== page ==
The U.S. government is expanding its non-agricultural temporary worker visa (H-2B) program to “unprecedented” levels. H-2B workers are tied to their employers making it difficult for them to leave their jobs. Unscrupulous employers take advantage of this, charging exorbitant recruitment fees or withholding wages knowing that they can get away with it.
Members of Congress have been pushing for this expansion for years despite the fact that the program is rife with abuse and exploitative practices by employers.
“The closest thing…to slavery”
A former chairman of the U.S. House of Representatives Ways and Means Committee of the House of Representatives, Charles Rangel, called the H-2B visa program “the closest thing I’ve ever seen to slavery.”
The Biden administration issued 121,000 visas in 2022 – the highest number to date. Meanwhile, only around 50 employers are currently prohibited from participating in the program despite numerous cases of labor and human rights abuses. One company, Acadia Processors, was found guilty of wage theft affecting 100 workers and made to pay them. However, Acadia Processors is still allowed to participate in the program.
One advocate shared that the government “routinely rubber-stamps petitions for visas without evaluating if the employer is violating workers’ rights.”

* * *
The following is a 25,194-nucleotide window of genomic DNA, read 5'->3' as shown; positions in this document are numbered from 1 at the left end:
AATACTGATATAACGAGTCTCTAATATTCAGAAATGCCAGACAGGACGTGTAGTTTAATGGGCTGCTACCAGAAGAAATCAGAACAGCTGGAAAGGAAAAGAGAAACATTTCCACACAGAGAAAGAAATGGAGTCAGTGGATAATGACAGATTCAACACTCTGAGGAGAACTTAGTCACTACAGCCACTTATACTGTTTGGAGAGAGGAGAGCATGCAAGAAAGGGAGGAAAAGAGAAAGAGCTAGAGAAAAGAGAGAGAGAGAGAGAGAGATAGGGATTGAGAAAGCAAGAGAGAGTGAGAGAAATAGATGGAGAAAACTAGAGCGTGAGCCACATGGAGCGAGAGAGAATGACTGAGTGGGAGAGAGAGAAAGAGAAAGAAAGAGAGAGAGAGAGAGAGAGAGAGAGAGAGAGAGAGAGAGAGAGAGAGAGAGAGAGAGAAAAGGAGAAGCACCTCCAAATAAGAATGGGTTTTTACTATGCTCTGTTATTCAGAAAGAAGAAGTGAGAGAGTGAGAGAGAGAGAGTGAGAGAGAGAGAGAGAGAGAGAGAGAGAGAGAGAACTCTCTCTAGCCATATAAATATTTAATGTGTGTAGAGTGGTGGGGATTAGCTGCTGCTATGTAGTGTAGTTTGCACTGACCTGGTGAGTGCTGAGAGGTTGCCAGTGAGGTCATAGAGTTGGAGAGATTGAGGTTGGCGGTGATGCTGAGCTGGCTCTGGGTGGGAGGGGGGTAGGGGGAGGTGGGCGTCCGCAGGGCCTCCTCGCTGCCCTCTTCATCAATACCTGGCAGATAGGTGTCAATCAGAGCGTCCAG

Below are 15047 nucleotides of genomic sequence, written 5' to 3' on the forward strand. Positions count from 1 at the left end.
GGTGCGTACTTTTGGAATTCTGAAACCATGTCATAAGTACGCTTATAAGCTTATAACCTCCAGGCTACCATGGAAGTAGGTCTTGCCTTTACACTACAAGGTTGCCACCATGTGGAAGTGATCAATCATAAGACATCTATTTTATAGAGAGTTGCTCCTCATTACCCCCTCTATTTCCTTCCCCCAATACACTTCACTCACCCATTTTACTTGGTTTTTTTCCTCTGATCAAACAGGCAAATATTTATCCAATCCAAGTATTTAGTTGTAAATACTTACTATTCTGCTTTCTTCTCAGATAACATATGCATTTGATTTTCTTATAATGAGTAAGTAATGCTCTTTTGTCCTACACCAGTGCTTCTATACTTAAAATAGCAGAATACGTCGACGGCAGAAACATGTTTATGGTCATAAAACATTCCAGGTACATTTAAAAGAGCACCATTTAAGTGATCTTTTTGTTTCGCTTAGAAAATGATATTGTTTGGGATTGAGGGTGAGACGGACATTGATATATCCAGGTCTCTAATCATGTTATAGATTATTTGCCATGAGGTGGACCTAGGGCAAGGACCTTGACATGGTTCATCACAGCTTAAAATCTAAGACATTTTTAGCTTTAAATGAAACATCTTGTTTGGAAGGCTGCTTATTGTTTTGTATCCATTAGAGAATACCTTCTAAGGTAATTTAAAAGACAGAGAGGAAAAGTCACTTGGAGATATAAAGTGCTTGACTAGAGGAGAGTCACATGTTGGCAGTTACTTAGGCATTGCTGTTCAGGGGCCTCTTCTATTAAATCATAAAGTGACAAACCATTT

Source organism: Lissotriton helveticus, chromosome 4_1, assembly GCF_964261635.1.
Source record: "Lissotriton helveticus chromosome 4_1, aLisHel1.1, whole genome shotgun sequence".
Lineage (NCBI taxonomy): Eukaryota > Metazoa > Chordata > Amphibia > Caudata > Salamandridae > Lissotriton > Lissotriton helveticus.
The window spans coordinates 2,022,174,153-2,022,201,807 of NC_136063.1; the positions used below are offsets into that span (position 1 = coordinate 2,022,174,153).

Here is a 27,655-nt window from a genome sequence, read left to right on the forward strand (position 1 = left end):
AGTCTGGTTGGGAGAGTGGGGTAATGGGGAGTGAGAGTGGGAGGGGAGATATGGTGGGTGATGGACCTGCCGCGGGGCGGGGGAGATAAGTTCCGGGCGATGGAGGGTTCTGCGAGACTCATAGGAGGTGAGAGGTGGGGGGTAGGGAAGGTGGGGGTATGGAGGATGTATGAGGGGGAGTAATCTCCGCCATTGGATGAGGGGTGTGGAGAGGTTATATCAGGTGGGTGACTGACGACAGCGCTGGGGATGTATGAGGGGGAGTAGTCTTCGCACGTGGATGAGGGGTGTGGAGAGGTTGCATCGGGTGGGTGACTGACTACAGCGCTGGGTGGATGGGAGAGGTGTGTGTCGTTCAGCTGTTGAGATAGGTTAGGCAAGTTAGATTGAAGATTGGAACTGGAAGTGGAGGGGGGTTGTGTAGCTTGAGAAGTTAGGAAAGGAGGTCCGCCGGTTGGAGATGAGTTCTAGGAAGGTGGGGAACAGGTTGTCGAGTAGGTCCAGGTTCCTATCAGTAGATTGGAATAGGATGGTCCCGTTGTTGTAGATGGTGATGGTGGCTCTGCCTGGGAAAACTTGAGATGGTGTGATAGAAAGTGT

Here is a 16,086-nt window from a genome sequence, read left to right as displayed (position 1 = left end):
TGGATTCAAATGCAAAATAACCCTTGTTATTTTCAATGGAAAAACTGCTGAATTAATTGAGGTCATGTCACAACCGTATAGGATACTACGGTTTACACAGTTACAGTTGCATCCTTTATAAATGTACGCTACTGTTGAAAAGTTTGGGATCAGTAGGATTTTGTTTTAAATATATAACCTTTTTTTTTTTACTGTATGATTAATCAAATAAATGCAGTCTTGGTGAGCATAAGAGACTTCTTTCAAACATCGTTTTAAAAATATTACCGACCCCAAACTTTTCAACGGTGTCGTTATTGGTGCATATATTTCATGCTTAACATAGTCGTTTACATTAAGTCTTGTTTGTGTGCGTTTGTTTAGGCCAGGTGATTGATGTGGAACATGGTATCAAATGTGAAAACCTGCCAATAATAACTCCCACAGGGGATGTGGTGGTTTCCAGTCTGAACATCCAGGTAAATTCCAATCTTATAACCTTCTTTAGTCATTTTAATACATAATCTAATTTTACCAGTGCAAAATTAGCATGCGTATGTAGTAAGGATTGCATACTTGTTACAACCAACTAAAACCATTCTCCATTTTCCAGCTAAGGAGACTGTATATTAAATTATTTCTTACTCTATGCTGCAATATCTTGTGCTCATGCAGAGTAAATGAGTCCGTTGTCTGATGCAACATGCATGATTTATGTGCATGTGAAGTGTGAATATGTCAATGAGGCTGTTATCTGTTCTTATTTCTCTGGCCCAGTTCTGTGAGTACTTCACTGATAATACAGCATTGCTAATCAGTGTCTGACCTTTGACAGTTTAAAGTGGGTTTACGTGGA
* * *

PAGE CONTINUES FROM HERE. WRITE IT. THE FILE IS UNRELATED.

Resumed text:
Guest workers under the H-2B program—who are overwhelmingly men from Mexico, Jamaica, and Guatemala—often have no alternative but to endure exploitation and abuse. These laborers are not only bound to a single employer, but they usually arrive in the U.S. with enormous debts after being forced to pay illegal fees to recruiters or because their employers unlawfully refuse to reimburse them for their travel and visa-related expenses. They are also afraid of being blacklisted by employers and blocked from getting the H-2B visa again if they denounce mistreatment.
The H-2B program “is a form of indentured servitude,” said Costa. “One of the things that employers like the most about the program is the control they have over their workers, often mentioned as a stable and reliable workforce. And workers have very few incentives to complain because even if they do complain, investigations can take years.”
Congress putting guest workers at risk
The U.S. is currently facing a deficit of workers who are willing to accept the low salaries offered in certain sectors, such as construction, landscaping, hospitality and meat and seafood processing which is why many states representatives are eager to widen access to foreign workers.
However, according to Prism, Congress is not only pushing for more H-2B workers without requisite protections in place – it is actively undermining efforts to increase resilience of these temporary workers to exploitation by refusing to pass policies helpful to these workers.
Advocates and survivors are pushing back but U.S. lawmakers must enable the Department of Labor to do its job and safeguard the rights of guest workers.
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